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Bersham Colliery Winding Engine House

A Grade II Listed Building in Rhostyllen, Wrexham

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Latitude: 53.0267 / 53°1'36"N

Longitude: -3.0236 / 3°1'25"W

OS Eastings: 331441

OS Northings: 348206

OS Grid: SJ314482

Mapcode National: GBR 74.FB1Y

Mapcode Global: WH894.J5DZ

Plus Code: 9C5R2XGG+MG

Entry Name: Bersham Colliery Winding Engine House

Listing Date: 7 October 1994

Last Amended: 8 December 1995

Grade: II

Source: Cadw

Source ID: 15825

Building Class: Industrial

Location: On the SE side of the lane which leaves Wrexham Road opposite Church Street towards the W end of Rhostyllen

County: Wrexham

Community: Esclusham

Community: Esclusham

Locality: Rhostyllen

Built-Up Area: Rhostyllen

Traditional County: Denbighshire

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Bersham Colliery was one of the most important in the Denbighshire Coalfield during the late nineteenth and twentieth centuries. It was first sunk in 1867 but was substantially adapted and re-built in both the 1930's and the 1950's before closing in 1986. The winding engine house was built in about 1933 to house the winding engine for the No 1 shaft.


The engine house is built of red brick with a barrel vaulted concrete roof supported on steel girders. The windows have flat concrete lintels and sills and small pane metal frames. The building is 2 storeyed, 5 bays long by 3 wide. The bays to the long elevations are marked by panels separated by pilasters and with corbelled heads. There are large windows to the first floor, on which the winding engine was located, but only one to the ground floor. A steel staircase gives access to a door at first floor level on the western side. The gable ends have stepped parapets. That facing the headframe has a raised central section to accommodate the line of the winding cable, and a pair of butresses to the front, and there are two covered openings which formerly allowed the cable to pass through. A contemporary 2-storey wing occupies part of the eastern long elevation.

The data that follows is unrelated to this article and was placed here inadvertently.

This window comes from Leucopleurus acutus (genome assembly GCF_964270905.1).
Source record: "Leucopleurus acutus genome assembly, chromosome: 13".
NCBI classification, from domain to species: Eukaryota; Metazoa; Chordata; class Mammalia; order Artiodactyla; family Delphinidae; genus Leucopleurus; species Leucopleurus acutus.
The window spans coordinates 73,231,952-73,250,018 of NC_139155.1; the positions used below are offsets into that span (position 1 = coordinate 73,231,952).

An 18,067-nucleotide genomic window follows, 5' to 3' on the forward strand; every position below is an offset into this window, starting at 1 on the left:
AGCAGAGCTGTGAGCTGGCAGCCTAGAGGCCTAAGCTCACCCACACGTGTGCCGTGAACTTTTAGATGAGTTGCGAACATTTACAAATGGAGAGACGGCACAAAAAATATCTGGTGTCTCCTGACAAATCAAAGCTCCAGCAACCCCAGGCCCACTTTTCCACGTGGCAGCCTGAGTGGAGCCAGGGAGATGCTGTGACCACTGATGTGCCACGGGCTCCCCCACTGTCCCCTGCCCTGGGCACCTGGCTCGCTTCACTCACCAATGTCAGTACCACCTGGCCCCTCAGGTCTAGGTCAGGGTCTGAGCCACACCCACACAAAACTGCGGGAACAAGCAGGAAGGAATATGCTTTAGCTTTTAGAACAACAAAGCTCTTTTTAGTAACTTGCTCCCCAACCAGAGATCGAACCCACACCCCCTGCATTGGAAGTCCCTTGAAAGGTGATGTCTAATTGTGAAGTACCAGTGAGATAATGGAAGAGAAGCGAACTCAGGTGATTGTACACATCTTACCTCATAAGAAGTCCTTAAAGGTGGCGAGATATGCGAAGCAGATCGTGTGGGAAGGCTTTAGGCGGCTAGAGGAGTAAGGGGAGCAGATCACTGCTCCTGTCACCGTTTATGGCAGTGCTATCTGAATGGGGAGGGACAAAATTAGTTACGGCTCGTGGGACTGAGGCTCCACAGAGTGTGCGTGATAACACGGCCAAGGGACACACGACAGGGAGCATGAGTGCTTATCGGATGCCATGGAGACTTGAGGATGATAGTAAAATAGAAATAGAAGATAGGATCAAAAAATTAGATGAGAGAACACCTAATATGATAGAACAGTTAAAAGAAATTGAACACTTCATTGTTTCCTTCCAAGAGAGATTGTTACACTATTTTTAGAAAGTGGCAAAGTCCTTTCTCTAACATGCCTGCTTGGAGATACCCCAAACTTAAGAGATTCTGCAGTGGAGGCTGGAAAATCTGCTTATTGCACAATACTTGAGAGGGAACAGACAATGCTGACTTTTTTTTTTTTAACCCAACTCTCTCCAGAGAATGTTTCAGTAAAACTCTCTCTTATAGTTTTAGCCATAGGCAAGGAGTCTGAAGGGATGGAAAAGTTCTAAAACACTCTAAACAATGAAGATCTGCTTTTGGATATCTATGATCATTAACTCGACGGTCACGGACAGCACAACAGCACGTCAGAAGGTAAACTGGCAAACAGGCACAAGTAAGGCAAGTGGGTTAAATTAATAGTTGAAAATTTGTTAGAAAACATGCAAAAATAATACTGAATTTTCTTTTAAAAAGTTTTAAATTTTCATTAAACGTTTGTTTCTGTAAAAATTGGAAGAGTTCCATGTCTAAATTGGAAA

The Metropolitan Vickers winding engine located on the first floor was installed in 1962 when winding was converted to electricity. The large drum itself may be original. An engine man's cabin of steel and glass is adjacent to the engine. The building is partially divided into offices and store rooms on both floors

Reasons for Listing

Listed for group value with the colliery headframe (Scheduled Ancient Monument De199) and as an exceptionally complete example of an early twentieth century winding house with its equipment.

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